Interestingly, the show eschews extended wall texts in favour of QR codes leading to statements read aloud by the artists – a lovely point of personal connection with artists to keep an eye on.

Sheila Pree Bright

Jackson Fine Art

24 March – 26 May

A dingy table in a dark room on which sits a couple of objects, most prominently a single boll of cotton
Sheila Pree Bright, Cotton, 2019. Courtesy: the artist and Jackson Fine Art, Atlanta

A stalwart of the Atlanta arts scene for more than three decades, the photography gallery Jackson Fine Art has opened a new space directly across from its old one in the historic Buckhead neighbourhood. Sheila Pree Bright’s exhibition of stunning silver gelatin prints from the series ‘Invisible Empire’ could at first glance be mistaken for familiar pieces in the landscape genre: in one, a shadowy cascade of trees encircles a placid lake ringed with ovoid ripples (Stone Mountain, 2019); in another, an overgrown glen seems preternaturally aglow with sunlight (Breath, 2021).

Follow the breadcrumbs, though, and the images lead you into a darker wood: in Behold the Land, Untitled 5 (2021), crosses, likely to mark grave sites, are captured with a claustrophobically shallow depth of field; in Cotton (2019), atop a dust-covered table sits a single boll of the titular crop. Commissioned by the High Museum, these photographs were taken at Stone Mountain, Georgia, home to a theme park, the largest bas relief artwork in the world – depicting Jefferson Davis, Robert E. Lee and Stonewall Jackson, who led the Confederates in the civil war to keep slavery in the US – and a sacred site to the Ku Klux Klan. In the context of Bright’s practice – she spent the better half of the last decade photographing raucous protests against police killings of Black people – these images are all the more chilling.

None of the current shows should be missed. The Stockholm-based duo Cooper & Gorfer present a rich array of images of women, based on photographs which have been stitched (literally, with thread and needle), collaged, rephotographed and reprinted to create portraits of supple femininity. In the viewing room, photographs by Francesca Woodman and George Lange, who were undergraduates together at the Rhode Island School of Design in the late 1970s, capture each other in that period of gestation. In Francesca Woodman - 101 N. Main St. #3 (1976), Lange captures Woodman setting up her camera, surrounded by dresses, scarves and photographs scattered across the walls and floors.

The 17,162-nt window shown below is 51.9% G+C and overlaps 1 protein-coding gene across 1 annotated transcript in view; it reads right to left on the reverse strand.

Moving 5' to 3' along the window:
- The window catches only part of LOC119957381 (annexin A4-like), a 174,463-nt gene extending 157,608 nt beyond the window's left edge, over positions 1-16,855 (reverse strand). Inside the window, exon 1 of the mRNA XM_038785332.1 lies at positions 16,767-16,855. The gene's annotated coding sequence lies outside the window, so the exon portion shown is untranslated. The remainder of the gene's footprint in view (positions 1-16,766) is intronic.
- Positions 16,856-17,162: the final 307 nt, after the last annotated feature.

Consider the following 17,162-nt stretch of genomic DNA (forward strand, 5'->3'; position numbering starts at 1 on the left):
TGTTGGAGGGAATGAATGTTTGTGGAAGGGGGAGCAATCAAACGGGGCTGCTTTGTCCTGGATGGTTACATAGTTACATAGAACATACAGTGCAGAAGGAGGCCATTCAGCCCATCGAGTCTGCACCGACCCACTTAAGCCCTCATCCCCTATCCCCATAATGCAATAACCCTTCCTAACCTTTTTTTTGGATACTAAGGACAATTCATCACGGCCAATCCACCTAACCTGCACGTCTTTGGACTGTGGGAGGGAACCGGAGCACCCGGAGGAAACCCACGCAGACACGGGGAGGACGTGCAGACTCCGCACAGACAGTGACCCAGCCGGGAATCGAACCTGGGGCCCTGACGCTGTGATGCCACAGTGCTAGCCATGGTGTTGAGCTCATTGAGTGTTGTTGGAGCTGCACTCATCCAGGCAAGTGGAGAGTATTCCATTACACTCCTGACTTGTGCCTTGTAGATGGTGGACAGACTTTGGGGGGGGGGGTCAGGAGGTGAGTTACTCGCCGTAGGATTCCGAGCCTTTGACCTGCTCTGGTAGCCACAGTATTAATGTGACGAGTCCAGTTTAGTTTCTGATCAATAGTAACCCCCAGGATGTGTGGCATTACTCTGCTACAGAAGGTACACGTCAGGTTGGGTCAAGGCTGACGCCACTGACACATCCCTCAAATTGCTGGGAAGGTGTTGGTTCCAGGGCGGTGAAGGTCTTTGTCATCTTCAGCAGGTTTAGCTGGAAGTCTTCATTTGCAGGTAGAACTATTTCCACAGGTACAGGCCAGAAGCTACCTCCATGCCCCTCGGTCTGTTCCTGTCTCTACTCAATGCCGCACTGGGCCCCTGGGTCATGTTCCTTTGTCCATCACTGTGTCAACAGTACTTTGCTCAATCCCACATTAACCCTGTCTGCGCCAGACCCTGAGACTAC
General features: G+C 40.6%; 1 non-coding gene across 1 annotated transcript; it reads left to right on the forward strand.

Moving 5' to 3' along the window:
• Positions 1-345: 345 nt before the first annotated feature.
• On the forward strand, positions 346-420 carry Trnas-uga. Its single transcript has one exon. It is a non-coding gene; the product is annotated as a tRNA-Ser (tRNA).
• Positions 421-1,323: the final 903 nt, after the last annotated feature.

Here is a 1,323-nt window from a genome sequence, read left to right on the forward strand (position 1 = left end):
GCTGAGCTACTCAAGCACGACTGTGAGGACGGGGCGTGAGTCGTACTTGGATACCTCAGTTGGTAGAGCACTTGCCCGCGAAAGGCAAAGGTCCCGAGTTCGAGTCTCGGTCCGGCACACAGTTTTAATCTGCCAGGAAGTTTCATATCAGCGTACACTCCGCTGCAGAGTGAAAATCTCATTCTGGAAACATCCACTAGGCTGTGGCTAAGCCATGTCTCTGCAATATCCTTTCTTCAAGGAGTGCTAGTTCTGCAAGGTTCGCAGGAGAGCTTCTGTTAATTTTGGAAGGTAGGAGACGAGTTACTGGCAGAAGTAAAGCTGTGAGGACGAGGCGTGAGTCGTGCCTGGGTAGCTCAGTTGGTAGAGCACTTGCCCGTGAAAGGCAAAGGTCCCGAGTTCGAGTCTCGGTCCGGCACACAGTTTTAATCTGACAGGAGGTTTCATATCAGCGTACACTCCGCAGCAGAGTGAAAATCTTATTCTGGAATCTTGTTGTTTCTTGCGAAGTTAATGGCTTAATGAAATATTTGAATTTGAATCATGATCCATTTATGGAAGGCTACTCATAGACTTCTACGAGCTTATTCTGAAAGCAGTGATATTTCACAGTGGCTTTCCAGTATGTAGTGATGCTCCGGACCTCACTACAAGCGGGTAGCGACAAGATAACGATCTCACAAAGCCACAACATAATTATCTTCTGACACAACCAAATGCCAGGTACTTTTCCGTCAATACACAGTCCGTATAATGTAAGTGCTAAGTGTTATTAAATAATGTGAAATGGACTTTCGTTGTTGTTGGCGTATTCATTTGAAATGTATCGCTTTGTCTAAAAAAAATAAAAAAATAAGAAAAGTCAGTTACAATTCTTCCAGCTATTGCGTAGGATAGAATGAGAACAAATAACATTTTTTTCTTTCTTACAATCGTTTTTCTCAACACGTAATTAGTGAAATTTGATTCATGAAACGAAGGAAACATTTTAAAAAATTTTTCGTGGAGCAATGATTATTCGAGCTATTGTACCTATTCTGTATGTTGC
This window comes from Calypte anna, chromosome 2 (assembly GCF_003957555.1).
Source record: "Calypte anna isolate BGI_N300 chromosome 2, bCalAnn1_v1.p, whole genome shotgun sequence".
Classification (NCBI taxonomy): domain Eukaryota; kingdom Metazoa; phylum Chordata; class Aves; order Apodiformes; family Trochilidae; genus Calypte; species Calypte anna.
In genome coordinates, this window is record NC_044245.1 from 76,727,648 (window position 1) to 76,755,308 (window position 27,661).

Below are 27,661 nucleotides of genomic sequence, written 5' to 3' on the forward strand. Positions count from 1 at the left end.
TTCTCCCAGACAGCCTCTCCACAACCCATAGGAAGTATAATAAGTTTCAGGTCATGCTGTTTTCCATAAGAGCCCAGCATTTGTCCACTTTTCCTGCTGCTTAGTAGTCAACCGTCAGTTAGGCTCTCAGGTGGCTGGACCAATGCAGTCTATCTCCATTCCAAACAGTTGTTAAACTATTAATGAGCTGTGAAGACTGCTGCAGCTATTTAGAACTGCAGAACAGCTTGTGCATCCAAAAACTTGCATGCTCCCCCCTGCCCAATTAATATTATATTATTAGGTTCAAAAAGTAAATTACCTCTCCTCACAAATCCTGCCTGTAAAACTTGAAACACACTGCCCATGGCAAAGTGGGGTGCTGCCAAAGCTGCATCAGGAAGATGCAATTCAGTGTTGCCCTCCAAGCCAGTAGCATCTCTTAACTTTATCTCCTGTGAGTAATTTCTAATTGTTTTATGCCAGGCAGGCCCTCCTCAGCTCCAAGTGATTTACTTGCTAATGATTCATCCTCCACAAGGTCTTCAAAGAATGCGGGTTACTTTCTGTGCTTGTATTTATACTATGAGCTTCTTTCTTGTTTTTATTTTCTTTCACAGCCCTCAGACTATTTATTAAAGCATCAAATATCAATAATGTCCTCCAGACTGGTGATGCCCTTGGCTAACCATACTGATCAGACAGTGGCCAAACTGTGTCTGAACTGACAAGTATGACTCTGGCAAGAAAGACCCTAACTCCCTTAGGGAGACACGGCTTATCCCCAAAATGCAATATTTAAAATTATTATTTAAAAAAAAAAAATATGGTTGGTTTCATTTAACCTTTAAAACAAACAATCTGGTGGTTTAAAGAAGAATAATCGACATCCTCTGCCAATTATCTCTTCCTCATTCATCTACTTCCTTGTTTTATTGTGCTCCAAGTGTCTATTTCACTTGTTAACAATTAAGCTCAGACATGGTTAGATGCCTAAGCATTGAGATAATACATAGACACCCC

George Voronovsky

High Museum of Art

24 March – 13 August

A very full canvas of saturated colors. Some details: a bright round orange sun, a train crossing, mountains, a trout fisherman, animals on the green, flowers
George Voronovsky, Untitled (Trout Fisherman), acrylic on canvas, 60 × 76 cm. Courtesy: © George Voronovsky, the Monroe Family Collection and High Museum of Art

In 1941, when George Voronovsky was 38, the Nazis invaded his hometown of present-day Kyiv, Ukraine. After the war he immigrated to the United States, working in the rail industry, before moving in 1972 to a room on the third floor of the Colony Hotel in Miami Beach, Florida. There, he began painting folkloric scenes replete with animals, plants, flowers; he hung his walls, salon-style, with such paintings, alongside starbursts made of cut-up soda cans and painted Styrofoam birds. ‘Artist-built environment’ would be an almost comically clinical term for what Voronovsky created: art as life, maybe.